Customizing the user agent string in Oxide

The Ubuntu webbrowser sets its own default user agent string, and also provides a list of overrides which define different user agent strings for specific sites that do broken UA sniffing. This is a concept that we’ve borrowed from Firefox OS.

With QtWebkit, the overriding is performed via the same mechanism that is used for setting the default user agent string – by setting the WebViewExperimental.userAgent property. However, this has a major shortcoming – it provides no means to override the user agent string for specific frames. Say, for example, that you need to provide an override for www.twitter.com, but not for www.example.org. If a page from www.example.org embeds www.twitter.com in an iframe, there isn’t a mechanism to change the user agent string for the child frame.

When overriding the user agent string for a frame, there are 2 places that this needs to happen:

  • navigator.userAgent
  • The User-Agent header in outgoing HTTP requests.

Fortunately, Chromium provides a mechanism by which we can implement the second one – net::NetworkDelegate::OnBeforeSendHeaders(). Unfortunately, this is called on Chromium’s IO thread which makes it difficult to expose as a signal in QML (a QML engine can only execute code on a single thread). The notification is asynchronous, which means we could dispatch an event to the UI thread, emit a signal in QML and then dispatch an event back to Chromium’s IO thread. However, this has shortcomings of its own:

  • A typical page load can generate more than 100 network requests. For example, loading BBC News generated 165 requests when I tested it here. Assuming we have multiple notifications per request, processing all of these on the UI thread in QML could have a noticeable performance impact.
  • Not all notifications we get from net::NetworkDelegate are asynchronous. For example, cookie access permission requests aren’t.

Enter WebContextDelegateWorker

For handling events that happen on Chromium’s IO thread, we have a new class – WebContextDelegateWorker. This is very similar to QML’s WorkerScript – it runs script on a worker thread and provides sendMessage/onMessage API’s for exchanging data with QML on the UI thread. However, it provides a mechanism for scripts to expose entry points that can be called from Chromium’s IO thread (actually, they’re not called from Chromium’s IO thread – they’re called on the worker thread by blocking the IO thread. But, you don’t need to care about that).

To overridethe User-Agent header for specific requests in Oxide, you can do something like the following:

In QML:

WebView {
  ...
  context: WebContext {
    ...
    networkRequestDelegate: WebContextDelegateWorker {
      source: Qt.resolvedUrl("worker.js")
      onMessage: {
        console.log("We set User-Agent on " + message.url);
      }
    }
  }
}

In worker.js:

// Unfortunately the properties of QUrl don't appear to be available in QML,
// so provide a simple regex to extract the host
var re=/^[^:]+:\/\/([^\/]*)\/.*/;
exports.onBeforeSendHeaders = function(event) {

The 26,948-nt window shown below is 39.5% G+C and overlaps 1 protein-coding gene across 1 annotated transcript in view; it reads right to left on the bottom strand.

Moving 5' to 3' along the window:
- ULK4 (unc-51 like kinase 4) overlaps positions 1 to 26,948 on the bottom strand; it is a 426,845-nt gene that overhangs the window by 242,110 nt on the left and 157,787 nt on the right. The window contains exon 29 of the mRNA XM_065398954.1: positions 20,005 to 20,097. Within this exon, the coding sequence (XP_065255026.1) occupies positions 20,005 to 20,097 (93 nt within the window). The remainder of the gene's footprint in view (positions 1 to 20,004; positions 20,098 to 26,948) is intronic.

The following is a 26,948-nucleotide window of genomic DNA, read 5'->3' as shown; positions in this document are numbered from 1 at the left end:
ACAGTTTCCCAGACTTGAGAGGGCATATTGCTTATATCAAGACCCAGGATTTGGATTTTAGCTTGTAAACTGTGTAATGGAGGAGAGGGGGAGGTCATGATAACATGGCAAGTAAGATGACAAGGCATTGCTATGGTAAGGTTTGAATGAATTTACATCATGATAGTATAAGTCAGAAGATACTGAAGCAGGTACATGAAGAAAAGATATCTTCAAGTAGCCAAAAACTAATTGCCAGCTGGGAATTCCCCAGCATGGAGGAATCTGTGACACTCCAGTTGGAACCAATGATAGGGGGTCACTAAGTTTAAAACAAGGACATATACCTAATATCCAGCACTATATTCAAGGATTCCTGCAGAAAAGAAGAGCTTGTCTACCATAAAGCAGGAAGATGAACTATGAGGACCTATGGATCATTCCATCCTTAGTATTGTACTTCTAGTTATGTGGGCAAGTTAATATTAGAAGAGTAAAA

if (re.exec(event.url)[1] == "www.twitter.com") {
    event.setHeader("User-Agent", "Foo");
    oxide.sendMessage({url: event.url});
  }
}

This doesn’t affect navigator.userAgent though. In order to provide an override mechanism for this, we had to apply a small patch to Chromium to give embedders the opportunity to provide an override value when accessed. We did consider exposing a signal in QML for overriding this, based on the assumption that this would run much less frequently than network notifications. However, in the end we decided to reuse WebContextDelegateWorker, based on the assumption that developers who want to override navigator.userAgent will probably also want to use the same overrides for the User-Agent header. Doing this means that you only need the override list in one script context.

To override navigator.userAgent, the above code becomes:

In QML:

WebView {
  ...
  context: WebContext {
    ...
    networkRequestDelegate: WebContextDelegateWorker {
      source: Qt.resolvedUrl("worker.js")
      onMessage: {
        console.log("We set User-Agent on " + message.url);
      }
    }
    userAgentOverrideDelegate: networkRequestDelegate
  }
}

In worker.js:

// Unfortunately the properties of QUrl don't appear to be available in QML,
// so provide a simple regex to extract the host
var re=/^[^:]+:\/\/([^\/]*)\/.*/;

exports.onBeforeSendHeaders = function(event) {
  if (re.exec(event.url)[1] == "www.twitter.com") {
    event.setHeader("User-Agent", "Foo");
    oxide.sendMessage({url: event.url});
  }
}

exports.onGetUserAgentOverride = function(data) {
  if (re.exec(data.url)[1] == "www.twitter.com") {
    data.userAgentOverride = "Foo";
  }
}

Setting a default string

Oxide doesn’t have a per-WebView property that’s equivalent to WebViewExperimental.userAgent in QtWebkit, as we decided that this would be redundant with the above override mechanism. Instead, the default user agent string is configured by setting the WebContext.userAgent property.

Other uses for WebContextDelegateWorker

WebContextDelegateWorker is also used for overriding the default storage access policy via WebContext.storageAccessPermissionDelegate (in QML) and exports.onStoragePermissionRequest (in the worker). This is currently only used for cookies, but is due to be expanded to local storage, app cache, indexedDB and WebDB. The default storage access policy is controlled by WebContext.cookiePolicy

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